Nearly 20 years ago, September 11, 2001, America was under attack. Today, many Americans, especially those who live in New York and Washington, can’t help but remember the days that followed 9/11, the rising death toll, the eerie quiet in the streets and the skies, the fog of war and uncertain future, and the anxiety of the public.
One other parallel with today’s COVID-19 pandemic is that the emergency could threaten the continuity of government and the very functioning of key constitutional and legal institutions that we need to respond to the crisis.
It is worth remembering that as terrible as 9/11 was, the attackers were thwarted in inflicting even more damage to our basic governing institutions. The hijackers of three planes hit their intended targets of the World Trade Center and the Pentagon directly killing almost 3000 people. The fourth plane, United 93, was delayed in taking off from Dulles Airport and that delay allowed passengers to learn by cell phone conversations that their flight was not just hijacked, but was on a suicide mission. Passengers rushed the cockpit to retake the plane, and in the ensuing struggle, the plane crashed in a field in Pennsylvania, killing all on board. Those passengers are heroes for their bravery and for preventing more tragedy. The intended target of the United 93 hijackers — the United States Capitol.
The attack was an assault on our basic institutions of government. Imagine the aftermath of 9/11 without a Congress or with one barely functioning. Or consider more dramatic scenarios that attack all of our constitutional and legal institutions, the presidency, the courts, elections and electoral processes. Imagine a nation paralyzed in its response to crisis because the very institutions that marshal a response are wiped out or badly limping along.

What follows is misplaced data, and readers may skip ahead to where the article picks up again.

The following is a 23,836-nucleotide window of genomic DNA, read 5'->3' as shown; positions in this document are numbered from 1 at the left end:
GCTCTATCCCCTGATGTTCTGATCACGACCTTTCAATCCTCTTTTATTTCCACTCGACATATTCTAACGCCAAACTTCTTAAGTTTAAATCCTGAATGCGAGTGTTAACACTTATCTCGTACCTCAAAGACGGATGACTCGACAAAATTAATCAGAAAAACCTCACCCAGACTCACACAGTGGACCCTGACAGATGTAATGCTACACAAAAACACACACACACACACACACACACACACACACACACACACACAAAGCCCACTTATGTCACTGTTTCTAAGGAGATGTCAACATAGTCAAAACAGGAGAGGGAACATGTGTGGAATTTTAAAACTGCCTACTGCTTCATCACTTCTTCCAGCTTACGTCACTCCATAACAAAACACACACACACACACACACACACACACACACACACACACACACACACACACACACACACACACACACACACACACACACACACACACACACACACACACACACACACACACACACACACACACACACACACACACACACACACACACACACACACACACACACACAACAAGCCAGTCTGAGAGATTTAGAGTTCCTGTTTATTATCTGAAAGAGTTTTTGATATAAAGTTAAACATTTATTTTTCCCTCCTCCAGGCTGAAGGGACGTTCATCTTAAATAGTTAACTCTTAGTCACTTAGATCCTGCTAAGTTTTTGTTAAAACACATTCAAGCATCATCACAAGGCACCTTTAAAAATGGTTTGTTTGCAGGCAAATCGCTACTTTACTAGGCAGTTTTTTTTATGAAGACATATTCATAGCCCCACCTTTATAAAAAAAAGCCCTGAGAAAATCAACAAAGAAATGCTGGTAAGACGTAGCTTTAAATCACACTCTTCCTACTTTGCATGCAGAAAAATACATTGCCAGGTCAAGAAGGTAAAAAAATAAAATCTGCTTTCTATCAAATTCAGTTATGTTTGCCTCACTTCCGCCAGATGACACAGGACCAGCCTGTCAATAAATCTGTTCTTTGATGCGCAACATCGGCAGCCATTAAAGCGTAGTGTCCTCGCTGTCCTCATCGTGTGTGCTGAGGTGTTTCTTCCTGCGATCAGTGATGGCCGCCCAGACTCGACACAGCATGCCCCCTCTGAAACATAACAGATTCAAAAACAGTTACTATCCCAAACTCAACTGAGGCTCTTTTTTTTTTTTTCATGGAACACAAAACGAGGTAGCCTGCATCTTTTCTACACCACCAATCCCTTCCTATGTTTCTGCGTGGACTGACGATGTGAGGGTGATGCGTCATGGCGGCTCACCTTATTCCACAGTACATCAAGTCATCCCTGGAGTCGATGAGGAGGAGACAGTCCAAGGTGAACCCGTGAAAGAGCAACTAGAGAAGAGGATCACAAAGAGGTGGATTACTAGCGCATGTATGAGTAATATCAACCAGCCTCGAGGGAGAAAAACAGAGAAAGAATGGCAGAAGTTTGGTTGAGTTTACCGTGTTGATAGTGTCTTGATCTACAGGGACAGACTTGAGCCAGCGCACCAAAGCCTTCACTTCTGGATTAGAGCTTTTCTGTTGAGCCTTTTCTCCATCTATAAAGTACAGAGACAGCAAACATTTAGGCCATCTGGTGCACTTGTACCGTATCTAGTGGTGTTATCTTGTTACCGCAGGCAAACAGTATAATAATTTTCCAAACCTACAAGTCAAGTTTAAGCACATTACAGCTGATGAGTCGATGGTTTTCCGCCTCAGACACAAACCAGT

It was in the days after 9/11 that my then colleagues Norman Ornstein and Thomas Mann and I began to address how to protect our constitutional institutions of government in a crisis and how to restore them in a case where an attack or crisis renders them inoperable. Ultimately, we convened a commission, The Continuity of Government Commission, chaired by former White House Counsel Lloyd Cutler and Senator Alan Simpson to look at these very issues.
The COVID-19 Pandemic is in many ways different from 9/11. But the need to think about how our core institutions of government will function under great duress is just as urgent. With that urgency in mind, this blog will address the threats to the functioning of our institutions.
The first task, as it was after 9/11, is to ensure the proper functioning of Congress.
John C. Fortier is the director of Governmental Studies at the Bipartisan Policy Center and was previously the executive director of the AEI-Brookings Continuity of Government Commission.